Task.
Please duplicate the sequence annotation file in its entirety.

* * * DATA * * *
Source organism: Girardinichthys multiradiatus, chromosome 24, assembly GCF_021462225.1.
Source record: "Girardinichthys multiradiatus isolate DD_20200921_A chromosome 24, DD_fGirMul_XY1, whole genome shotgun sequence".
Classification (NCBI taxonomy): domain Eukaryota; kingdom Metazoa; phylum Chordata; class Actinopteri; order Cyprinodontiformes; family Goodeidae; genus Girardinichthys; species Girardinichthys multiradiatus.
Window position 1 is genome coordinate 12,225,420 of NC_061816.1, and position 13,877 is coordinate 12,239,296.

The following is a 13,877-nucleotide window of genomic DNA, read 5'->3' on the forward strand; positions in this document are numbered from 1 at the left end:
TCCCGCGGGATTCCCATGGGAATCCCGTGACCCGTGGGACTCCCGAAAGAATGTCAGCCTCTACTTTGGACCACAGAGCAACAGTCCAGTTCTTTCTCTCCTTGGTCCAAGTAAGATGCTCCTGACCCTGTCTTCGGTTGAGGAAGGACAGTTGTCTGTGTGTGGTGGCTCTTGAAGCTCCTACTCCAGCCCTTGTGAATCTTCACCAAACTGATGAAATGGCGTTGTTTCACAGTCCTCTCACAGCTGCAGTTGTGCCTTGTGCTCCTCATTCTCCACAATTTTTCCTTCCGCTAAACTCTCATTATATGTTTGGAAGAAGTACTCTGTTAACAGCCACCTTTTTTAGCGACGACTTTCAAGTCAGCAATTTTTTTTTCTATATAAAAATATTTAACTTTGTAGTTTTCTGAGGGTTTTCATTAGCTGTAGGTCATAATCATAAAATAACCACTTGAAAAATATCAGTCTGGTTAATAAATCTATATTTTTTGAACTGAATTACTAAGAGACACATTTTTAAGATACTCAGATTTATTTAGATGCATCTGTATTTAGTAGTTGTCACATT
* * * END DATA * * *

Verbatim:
Source organism: Girardinichthys multiradiatus, chromosome 24, assembly GCF_021462225.1.
Source record: "Girardinichthys multiradiatus isolate DD_20200921_A chromosome 24, DD_fGirMul_XY1, whole genome shotgun sequence".
Classification (NCBI taxonomy): domain Eukaryota; kingdom Metazoa; phylum Chordata; class Actinopteri; order Cyprinodontiformes; family Goodeidae; genus Girardinichthys; species Girardinichthys multiradiatus.
Window position 1 is genome coordinate 12,225,420 of NC_061816.1, and position 13,877 is coordinate 12,239,296.

The following is a 13,877-nucleotide window of genomic DNA, read 5'->3' on the forward strand; positions in this document are numbered from 1 at the left end:
TCCCGCGGGATTCCCATGGGAATCCCGTGACCCGTGGGACTCCCGAAAGAATGTCAGCCTCTACTTTGGACCACAGAGCAACAGTCCAGTTCTTTCTCTCCTTGGTCCAAGTAAGATGCTCCTGACCCTGTCTTCGGTTGAGGAAGGACAGTTGTCTGTGTGTGGTGGCTCTTGAAGCTCCTACTCCAGCCCTTGTGAATCTTCACCAAACTGATGAAATGGCGTTGTTTCACAGTCCTCTCACAGCTGCAGTTGTGCCTTGTGCTCCTCATTCTCCACAATTTTTCCTTCCGCTAAACTCTCATTATATGTTTGGAAGAAGTACTCTGTTAACAGCCACCTTTTTTAGCGACGACTTTCAAGTCAGCAATTTTTTTTTCTATATAAAAATATTTAACTTTGTAGTTTTCTGAGGGTTTTCATTAGCTGTAGGTCATAATCATAAAATAACCACTTGAAAAATATCAGTCTGGTTAATAAATCTATATTTTTTGAACTGAATTACTAAGAGACACATTTTTAAGATACTCAGATTTATTTAGATGCATCTGTATTTAGTAGTTGTCACATT